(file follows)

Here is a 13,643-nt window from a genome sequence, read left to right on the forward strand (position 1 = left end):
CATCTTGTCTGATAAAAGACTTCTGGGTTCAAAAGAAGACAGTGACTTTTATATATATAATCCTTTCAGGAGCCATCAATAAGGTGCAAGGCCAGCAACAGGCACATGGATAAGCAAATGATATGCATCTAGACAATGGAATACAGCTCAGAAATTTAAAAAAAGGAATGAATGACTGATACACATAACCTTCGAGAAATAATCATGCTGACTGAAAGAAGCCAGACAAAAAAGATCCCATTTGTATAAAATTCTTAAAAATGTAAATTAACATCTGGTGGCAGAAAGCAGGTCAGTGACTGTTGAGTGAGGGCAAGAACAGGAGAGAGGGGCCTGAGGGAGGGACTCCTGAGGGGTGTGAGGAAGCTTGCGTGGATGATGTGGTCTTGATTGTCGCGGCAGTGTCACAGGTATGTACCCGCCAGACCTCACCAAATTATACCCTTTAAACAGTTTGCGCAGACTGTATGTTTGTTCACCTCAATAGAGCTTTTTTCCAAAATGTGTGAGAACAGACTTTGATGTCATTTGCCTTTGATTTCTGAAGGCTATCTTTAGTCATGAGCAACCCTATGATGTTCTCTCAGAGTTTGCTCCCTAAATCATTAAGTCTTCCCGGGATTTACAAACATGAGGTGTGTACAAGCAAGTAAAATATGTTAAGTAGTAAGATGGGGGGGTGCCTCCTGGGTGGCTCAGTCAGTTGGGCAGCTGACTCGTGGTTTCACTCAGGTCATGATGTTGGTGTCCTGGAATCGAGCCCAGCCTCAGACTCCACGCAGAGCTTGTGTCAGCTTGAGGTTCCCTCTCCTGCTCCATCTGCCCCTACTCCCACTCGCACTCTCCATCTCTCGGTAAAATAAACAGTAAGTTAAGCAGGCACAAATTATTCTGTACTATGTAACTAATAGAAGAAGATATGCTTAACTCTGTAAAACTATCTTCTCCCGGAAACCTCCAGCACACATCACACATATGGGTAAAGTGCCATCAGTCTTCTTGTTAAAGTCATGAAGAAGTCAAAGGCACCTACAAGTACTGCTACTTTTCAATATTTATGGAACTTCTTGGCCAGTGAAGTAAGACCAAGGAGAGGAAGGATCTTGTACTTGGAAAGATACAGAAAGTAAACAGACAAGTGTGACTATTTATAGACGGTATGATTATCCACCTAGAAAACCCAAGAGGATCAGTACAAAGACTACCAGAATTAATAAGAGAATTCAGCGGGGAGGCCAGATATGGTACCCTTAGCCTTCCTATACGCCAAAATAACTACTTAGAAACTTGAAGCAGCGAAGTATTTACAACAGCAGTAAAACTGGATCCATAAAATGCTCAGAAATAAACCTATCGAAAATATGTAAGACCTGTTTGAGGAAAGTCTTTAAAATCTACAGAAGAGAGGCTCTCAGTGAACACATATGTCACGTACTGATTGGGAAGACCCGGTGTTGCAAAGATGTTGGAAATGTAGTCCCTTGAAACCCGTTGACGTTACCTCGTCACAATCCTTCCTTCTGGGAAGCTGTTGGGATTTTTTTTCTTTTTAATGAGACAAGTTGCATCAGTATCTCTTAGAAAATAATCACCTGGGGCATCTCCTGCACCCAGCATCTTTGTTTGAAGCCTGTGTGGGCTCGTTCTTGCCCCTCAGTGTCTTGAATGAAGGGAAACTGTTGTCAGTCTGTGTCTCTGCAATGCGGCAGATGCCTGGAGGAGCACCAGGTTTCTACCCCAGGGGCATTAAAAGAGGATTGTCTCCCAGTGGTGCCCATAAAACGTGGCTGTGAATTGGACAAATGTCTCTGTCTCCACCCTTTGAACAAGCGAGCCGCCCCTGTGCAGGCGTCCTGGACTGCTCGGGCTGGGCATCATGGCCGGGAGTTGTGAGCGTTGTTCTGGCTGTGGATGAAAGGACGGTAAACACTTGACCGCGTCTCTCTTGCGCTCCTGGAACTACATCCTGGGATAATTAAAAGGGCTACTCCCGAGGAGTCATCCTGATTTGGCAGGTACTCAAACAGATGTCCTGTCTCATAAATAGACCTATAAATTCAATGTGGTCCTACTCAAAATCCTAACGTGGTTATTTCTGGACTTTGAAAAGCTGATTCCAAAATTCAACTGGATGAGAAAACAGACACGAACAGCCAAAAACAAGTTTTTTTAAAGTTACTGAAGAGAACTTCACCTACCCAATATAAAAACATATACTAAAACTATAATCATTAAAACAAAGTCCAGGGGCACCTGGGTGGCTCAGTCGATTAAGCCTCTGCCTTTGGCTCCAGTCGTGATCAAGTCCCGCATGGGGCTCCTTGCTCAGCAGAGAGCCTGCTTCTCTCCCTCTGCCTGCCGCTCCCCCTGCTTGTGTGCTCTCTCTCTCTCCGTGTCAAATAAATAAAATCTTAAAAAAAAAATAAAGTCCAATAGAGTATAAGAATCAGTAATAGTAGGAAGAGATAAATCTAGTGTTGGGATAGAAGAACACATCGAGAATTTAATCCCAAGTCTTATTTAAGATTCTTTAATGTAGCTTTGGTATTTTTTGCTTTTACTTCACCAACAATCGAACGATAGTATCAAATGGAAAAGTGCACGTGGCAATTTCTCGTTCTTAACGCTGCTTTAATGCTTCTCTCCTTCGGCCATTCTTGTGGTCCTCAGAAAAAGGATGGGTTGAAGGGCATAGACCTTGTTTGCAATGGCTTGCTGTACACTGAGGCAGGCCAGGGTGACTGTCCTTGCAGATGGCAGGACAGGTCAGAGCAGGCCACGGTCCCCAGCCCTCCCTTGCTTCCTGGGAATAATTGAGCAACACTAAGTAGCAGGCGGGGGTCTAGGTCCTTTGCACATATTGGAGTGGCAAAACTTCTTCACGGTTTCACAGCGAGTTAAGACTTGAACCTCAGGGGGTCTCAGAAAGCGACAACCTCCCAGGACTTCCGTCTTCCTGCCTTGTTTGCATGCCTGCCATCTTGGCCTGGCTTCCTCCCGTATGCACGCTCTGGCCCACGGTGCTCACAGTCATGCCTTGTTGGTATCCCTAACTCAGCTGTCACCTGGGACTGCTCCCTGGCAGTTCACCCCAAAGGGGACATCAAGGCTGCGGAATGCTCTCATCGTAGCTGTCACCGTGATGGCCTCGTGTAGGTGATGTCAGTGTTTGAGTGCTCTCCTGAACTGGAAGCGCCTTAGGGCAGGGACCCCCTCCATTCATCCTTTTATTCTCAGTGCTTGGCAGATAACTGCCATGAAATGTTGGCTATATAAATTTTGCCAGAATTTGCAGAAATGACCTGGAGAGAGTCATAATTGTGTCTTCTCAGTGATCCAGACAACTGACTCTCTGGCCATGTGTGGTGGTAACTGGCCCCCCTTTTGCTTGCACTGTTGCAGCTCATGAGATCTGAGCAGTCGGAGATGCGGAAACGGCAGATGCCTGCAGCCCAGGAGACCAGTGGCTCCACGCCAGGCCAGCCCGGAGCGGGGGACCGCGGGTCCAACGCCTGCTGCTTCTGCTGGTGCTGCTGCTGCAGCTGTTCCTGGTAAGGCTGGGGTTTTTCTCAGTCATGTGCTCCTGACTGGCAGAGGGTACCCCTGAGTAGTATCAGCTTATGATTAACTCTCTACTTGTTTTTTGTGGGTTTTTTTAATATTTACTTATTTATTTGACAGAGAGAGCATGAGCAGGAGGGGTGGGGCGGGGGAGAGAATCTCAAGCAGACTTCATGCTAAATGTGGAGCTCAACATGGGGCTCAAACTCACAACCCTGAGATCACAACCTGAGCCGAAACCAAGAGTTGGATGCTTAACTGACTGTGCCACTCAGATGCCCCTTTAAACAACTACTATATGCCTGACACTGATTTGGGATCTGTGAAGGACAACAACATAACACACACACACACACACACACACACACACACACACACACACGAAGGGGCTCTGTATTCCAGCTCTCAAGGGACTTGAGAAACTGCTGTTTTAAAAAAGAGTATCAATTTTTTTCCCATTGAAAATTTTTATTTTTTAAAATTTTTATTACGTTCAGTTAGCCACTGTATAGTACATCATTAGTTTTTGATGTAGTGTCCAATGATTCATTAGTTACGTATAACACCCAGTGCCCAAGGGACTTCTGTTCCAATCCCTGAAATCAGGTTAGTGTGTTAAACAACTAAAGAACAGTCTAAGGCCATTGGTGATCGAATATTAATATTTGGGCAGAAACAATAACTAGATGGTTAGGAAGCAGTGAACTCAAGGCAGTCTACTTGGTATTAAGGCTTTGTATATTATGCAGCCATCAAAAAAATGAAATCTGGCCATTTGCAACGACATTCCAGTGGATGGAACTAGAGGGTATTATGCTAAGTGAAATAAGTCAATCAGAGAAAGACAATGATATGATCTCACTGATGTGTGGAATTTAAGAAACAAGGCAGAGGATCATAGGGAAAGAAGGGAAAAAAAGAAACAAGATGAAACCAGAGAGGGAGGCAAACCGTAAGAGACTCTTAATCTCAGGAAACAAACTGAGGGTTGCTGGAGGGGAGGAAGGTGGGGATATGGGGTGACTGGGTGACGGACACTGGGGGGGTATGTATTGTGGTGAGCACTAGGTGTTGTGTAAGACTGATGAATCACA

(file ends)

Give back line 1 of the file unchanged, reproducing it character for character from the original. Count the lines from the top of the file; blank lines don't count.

Here is a 13,643-nt window from a genome sequence, read left to right on the forward strand (position 1 = left end):